Christopher Robin (2018) REVIEW – Too Dark For Its Own Good?

While its muted aesthetic will work for older audiences, Christopher Robin's melancholic tone might not endear it to its target demographic.

Early on in Disney’s live-action Pooh Bear movie, we’re introduced to a young Christopher Robin, who’ll soon be leaving to attend a posh and prestigious private school. Pooh, Piglet, Eeyore, Tigger, Owl, Rabbit, Kanga and Roo bid farewell to their friend, fearing he’ll eventually forget all about them. He assures his “silly old bear” he’ll remember them always.

The moment is rather sad, however the film grows much darker. We get teases of other chapters in Christopher’s life; his being sent away, learning of his father’s passing, then we meet Ewan McGregor’s Christopher Robin.

When Christopher and Pooh reunite, it almost seems as though Pooh’s a figment of Christopher’s imagination; he’s precisely where Christopher needs him when he’s overwhelmed. The characters seemed like emotional manifestations of Christopher’s moods, be it depressed, worried, hyper and so on and so forth. Instead, Hundred Acre Woods is a real place in which, for 30 years, Christopher has left his pals wondering if he’ll ever return.

There’s some funny moments in Christopher Robin, of course. It nods to previous works by including Pooh’s morning exercise and Tigger’s song. The acting and voice acting are equally enjoyable. Not only can you believe these characters are who they’re telling us they are, but the performances have the ability to convince you you’re close or can relate. We’re all our own version of Christopher Robin, in a way.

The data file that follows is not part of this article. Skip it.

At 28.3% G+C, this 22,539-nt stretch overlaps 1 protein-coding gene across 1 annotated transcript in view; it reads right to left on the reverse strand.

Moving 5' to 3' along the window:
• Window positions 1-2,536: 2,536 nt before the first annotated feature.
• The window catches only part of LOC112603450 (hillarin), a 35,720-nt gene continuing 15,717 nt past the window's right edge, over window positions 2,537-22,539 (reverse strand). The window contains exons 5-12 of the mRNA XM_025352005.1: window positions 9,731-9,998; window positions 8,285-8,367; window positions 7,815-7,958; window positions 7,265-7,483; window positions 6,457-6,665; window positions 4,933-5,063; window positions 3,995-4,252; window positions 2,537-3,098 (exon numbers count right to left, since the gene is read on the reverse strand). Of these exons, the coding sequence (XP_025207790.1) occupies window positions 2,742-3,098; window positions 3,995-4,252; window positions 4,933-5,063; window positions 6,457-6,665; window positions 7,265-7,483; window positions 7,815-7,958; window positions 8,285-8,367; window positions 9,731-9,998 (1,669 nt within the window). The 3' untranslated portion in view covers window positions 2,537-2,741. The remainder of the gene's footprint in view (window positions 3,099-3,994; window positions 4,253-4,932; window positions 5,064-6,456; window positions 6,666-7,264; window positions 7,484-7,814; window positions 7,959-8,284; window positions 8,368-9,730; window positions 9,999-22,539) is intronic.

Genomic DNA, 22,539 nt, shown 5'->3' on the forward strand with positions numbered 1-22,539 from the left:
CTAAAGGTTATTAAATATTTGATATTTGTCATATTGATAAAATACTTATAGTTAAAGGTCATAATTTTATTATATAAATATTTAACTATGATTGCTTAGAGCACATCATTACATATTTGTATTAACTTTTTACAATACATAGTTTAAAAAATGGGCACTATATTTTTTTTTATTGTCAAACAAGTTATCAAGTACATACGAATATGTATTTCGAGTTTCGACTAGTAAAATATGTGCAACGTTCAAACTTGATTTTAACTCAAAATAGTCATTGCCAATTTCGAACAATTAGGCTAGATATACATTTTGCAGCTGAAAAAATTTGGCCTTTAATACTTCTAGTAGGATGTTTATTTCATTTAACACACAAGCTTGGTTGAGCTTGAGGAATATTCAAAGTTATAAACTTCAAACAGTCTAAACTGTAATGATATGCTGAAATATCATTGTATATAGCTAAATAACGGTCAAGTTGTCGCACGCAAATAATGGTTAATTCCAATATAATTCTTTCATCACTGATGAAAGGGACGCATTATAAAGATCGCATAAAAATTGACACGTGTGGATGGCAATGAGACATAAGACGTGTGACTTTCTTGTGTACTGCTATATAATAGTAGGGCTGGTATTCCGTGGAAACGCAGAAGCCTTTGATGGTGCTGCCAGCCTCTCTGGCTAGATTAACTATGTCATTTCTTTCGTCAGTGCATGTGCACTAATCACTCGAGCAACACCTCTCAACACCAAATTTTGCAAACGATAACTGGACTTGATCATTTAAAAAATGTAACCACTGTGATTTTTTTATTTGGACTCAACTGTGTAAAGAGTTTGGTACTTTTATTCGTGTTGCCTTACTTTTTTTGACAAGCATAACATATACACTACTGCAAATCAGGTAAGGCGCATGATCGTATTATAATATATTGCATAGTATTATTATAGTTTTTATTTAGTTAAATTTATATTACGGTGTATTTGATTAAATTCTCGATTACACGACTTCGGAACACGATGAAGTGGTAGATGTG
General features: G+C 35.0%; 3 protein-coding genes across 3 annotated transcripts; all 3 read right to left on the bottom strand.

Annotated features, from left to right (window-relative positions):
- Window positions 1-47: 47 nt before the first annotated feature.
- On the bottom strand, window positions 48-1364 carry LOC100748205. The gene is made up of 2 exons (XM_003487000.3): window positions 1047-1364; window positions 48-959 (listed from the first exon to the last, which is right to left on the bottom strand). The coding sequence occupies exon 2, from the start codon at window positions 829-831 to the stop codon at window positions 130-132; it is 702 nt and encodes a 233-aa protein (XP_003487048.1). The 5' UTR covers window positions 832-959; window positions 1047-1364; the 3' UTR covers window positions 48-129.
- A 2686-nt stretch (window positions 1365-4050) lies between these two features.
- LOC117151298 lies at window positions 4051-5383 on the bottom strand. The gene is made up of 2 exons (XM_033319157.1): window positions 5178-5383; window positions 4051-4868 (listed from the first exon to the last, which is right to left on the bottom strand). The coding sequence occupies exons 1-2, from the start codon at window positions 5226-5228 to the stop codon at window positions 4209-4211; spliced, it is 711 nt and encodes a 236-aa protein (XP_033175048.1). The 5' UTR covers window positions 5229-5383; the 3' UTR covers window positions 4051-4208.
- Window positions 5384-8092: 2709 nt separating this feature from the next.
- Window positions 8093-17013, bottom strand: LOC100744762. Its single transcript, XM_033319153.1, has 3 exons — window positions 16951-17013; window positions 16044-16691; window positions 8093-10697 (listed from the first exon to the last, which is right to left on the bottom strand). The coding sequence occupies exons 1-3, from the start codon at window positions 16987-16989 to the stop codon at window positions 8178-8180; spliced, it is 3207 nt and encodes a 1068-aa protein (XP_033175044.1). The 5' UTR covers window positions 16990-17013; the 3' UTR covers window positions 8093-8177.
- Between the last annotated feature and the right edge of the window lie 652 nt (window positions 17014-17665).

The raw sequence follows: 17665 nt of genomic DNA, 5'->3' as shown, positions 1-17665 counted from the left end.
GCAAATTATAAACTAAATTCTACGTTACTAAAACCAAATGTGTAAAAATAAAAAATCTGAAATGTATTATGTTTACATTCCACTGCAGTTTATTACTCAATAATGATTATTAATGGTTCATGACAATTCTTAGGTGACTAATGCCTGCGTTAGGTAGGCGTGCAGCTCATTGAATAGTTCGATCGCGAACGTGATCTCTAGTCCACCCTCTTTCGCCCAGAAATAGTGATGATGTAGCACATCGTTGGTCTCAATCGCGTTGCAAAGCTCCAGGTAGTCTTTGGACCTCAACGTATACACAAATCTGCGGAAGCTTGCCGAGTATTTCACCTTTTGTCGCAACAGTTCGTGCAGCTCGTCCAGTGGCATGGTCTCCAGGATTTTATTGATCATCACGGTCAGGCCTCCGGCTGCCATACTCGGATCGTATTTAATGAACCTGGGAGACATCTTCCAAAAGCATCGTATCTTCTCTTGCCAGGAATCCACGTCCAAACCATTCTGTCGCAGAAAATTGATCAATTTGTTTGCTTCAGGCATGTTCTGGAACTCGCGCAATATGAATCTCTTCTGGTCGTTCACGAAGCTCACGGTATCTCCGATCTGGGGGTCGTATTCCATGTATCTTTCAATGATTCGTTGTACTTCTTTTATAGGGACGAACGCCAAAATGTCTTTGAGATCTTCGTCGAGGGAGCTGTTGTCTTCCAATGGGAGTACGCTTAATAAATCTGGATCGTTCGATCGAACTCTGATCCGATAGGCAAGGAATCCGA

The books and, more specifically, the Winnie the Pooh cartoons always featured a charming mixture of deep lessons and strangely dark moments (anyone else remember the Heffalumps and Woozles song?). Even still, Christopher Robin is an unusually dark film for its audience.

Marc Forster’s palette is as dreary as the Robins family. The characters wear outfits that are almost the same color as the dark London setting, almost if to subtly evoke some defeatist mentality in the working class, that stems far and beyond Christopher’s own vexation — and perhaps rightly so. After all, this is a film about the audience’s fading youth and how we focus so mechanically on making a living that we forget to live.

Jim Cummings has voiced Winnie the Pooh for 30 years, which adds to the familiarity of the story. Both Owl and Rabbit are the only animals who aren’t stuffed and threaded. It would have been interesting to see how the filmmakers would have tackled creating Gopher, had he been present. Brad Garrett does a wonderful job bringing the crestfallen Eeyore to life.

Christopher Robin is a good movie, but I’m not sure how much appeal it would have to its primary demographic. For those of us who’ve grown up with Jim Cummings as our Winnie the Pooh, it feels sort of like a personal invitation to our inner child to come out and play, though the gloominess may be too tedious and confusing to some children. Then again, it is Christopher Robin’s story and not Winnie the Pooh’s.

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